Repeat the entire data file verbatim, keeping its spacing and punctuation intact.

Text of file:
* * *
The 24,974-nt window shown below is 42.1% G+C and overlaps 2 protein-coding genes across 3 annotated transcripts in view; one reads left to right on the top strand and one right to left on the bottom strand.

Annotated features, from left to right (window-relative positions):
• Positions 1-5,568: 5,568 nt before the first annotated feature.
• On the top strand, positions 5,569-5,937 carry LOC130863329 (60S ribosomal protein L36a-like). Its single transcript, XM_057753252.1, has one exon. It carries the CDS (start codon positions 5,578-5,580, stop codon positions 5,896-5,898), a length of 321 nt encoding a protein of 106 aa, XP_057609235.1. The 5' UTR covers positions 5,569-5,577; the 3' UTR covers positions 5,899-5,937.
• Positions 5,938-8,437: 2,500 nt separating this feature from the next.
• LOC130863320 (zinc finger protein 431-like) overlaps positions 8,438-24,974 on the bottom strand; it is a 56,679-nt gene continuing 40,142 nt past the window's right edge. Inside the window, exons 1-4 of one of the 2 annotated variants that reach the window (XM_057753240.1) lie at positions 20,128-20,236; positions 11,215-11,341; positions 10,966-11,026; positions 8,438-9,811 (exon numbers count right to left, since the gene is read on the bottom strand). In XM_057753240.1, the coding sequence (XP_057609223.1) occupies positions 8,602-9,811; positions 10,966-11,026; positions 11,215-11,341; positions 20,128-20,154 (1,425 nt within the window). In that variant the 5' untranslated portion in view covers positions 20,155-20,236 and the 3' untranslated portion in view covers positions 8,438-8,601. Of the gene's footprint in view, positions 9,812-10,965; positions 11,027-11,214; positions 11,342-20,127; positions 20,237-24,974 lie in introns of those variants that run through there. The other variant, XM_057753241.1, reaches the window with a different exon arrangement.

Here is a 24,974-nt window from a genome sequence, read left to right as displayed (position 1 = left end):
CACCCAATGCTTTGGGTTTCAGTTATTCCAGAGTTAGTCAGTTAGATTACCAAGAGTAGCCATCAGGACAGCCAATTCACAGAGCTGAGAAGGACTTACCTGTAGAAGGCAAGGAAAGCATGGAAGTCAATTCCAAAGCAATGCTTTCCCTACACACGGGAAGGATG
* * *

The 24,974-nt window shown below is 42.1% G+C and overlaps 2 protein-coding genes across 3 annotated transcripts in view; one reads left to right on the top strand and one right to left on the bottom strand.

Annotated features, from left to right (window-relative positions):
• Positions 1-5,568: 5,568 nt before the first annotated feature.
• On the top strand, positions 5,569-5,937 carry LOC130863329 (60S ribosomal protein L36a-like). Its single transcript, XM_057753252.1, has one exon. It carries the CDS (start codon positions 5,578-5,580, stop codon positions 5,896-5,898), a length of 321 nt encoding a protein of 106 aa, XP_057609235.1. The 5' UTR covers positions 5,569-5,577; the 3' UTR covers positions 5,899-5,937.
• Positions 5,938-8,437: 2,500 nt separating this feature from the next.
• LOC130863320 (zinc finger protein 431-like) overlaps positions 8,438-24,974 on the bottom strand; it is a 56,679-nt gene continuing 40,142 nt past the window's right edge. Inside the window, exons 1-4 of one of the 2 annotated variants that reach the window (XM_057753240.1) lie at positions 20,128-20,236; positions 11,215-11,341; positions 10,966-11,026; positions 8,438-9,811 (exon numbers count right to left, since the gene is read on the bottom strand). In XM_057753240.1, the coding sequence (XP_057609223.1) occupies positions 8,602-9,811; positions 10,966-11,026; positions 11,215-11,341; positions 20,128-20,154 (1,425 nt within the window). In that variant the 5' untranslated portion in view covers positions 20,155-20,236 and the 3' untranslated portion in view covers positions 8,438-8,601. Of the gene's footprint in view, positions 9,812-10,965; positions 11,027-11,214; positions 11,342-20,127; positions 20,237-24,974 lie in introns of those variants that run through there. The other variant, XM_057753241.1, reaches the window with a different exon arrangement.

Here is a 24,974-nt window from a genome sequence, read left to right as displayed (position 1 = left end):
CACCCAATGCTTTGGGTTTCAGTTATTCCAGAGTTAGTCAGTTAGATTACCAAGAGTAGCCATCAGGACAGCCAATTCACAGAGCTGAGAAGGACTTACCTGTAGAAGGCAAGGAAAGCATGGAAGTCAATTCCAAAGCAATGCTTTCCCTACACACGGGAAGGATG